I say, “Tell me what you do from when you get up (to when you go to sleep), and walk me through the day,” the doctor explained. “You get a lot of information from that.”

He said the general practitioner should always find out what else is going on in their patients’ lives, beyond the particular ailment they schedule an appointment for. When doctors prescribe an opioid to patients with even the slightest risk of becoming addicted, it should require a treatment plan signed by both the patient and their doctor, confirming they are on the same page in terms of treatment goals, risks, etc. It’s also important that the patient understands refill policies and any consequences for violating those policies, Stanos said, and that should be in writing too.

Doctors always should ask probing questions, Stanos said, such as “Are you getting out and doing things with your family?”

Some patients may be in so much pain they don’t get out and about. It’s important to find out how they are spending their time. If a patient mentions they can’t make it to their child’s soccer games, ask, “Why can’t you go to your son’s soccer game? What’s the reason?” He also believes in regular urine testing of patients.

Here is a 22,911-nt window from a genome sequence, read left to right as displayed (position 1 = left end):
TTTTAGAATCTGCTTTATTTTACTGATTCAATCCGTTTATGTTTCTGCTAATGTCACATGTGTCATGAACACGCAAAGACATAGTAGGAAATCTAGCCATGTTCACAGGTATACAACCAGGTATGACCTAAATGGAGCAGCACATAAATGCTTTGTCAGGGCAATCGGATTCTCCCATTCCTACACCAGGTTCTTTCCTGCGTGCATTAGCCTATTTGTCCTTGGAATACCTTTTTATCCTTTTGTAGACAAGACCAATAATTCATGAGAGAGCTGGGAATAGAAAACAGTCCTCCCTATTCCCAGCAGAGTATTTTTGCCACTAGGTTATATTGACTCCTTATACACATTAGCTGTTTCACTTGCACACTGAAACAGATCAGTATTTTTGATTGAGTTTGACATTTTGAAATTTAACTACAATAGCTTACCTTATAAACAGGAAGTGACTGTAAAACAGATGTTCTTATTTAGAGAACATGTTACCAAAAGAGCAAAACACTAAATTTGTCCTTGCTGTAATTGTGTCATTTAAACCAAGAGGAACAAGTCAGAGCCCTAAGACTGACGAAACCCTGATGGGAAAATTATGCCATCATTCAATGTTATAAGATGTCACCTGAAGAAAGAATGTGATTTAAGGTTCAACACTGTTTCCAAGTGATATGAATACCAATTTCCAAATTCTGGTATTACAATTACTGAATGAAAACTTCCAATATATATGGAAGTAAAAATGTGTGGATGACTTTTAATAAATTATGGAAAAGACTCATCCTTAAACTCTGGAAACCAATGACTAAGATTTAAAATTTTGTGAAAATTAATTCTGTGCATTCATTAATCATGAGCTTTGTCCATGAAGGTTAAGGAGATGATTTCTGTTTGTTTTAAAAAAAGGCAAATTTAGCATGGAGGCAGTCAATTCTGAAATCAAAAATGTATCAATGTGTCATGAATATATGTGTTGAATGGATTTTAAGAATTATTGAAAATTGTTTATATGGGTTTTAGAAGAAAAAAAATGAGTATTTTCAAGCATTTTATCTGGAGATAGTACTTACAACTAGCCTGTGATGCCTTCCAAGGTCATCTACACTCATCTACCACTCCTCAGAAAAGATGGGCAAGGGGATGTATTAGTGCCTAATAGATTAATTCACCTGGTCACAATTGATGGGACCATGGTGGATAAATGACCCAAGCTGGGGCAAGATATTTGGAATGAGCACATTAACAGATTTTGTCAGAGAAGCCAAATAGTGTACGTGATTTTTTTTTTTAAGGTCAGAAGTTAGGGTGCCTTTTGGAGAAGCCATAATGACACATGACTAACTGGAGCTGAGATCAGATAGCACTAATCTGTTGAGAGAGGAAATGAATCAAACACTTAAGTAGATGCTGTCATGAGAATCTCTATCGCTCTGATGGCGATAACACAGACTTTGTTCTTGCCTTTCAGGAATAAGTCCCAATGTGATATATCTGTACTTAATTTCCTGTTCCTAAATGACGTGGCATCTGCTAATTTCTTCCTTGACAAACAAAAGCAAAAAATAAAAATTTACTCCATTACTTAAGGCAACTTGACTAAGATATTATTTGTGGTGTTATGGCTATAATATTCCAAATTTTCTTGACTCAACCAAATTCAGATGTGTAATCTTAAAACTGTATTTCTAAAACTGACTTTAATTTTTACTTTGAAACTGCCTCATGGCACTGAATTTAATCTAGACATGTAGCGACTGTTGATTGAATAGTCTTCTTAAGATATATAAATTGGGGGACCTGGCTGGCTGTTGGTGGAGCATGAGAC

As for the Johns Hopkins study that showed people in treatment are still being prescribed opioids, study co-author Matthew Daubresse said in the news release, “Many patients, especially those with shorter lengths of treatment, appear to be continuing to use prescription opioids during and after buprenorphine treatment.

“We need to find better ways to keep patients engaged in long-term treatment, and these efforts couldn’t be more urgent given how many Americans continue to die or get injured from opioids.”


1. Daubresse, M. et al. (2017, June). “Non-buprenorphine opioid utilization among patients using buprenorphine.” Addiction. Retrieved May 7, 2017.
2. Many patients receive prescription opioids during medication-assisted treatment for opioid addiction. (2017, Feb. 23). Johns Hopkins Bloomberg School of Public Health. Retrieved May 7, 2017.
3. American College of Physicians. (2017, March 28). “ACP issues recommendations to prevent and treat substance use disorders.” Retrieved May 7, 2017.
4. Stanos, S. (28 March 2017). “Evidence-Based Tools for Screening Patients at risk and Monitoring for Adherence.” American College of Physicians Internal Medicine Meeting, San Diego.
5. Fox, M. (2017, Feb. 23). “Addicts get opioids during, after addiction treatment, study finds.” NBC News. Retrieved May 7, 2017.

Written by David Heitz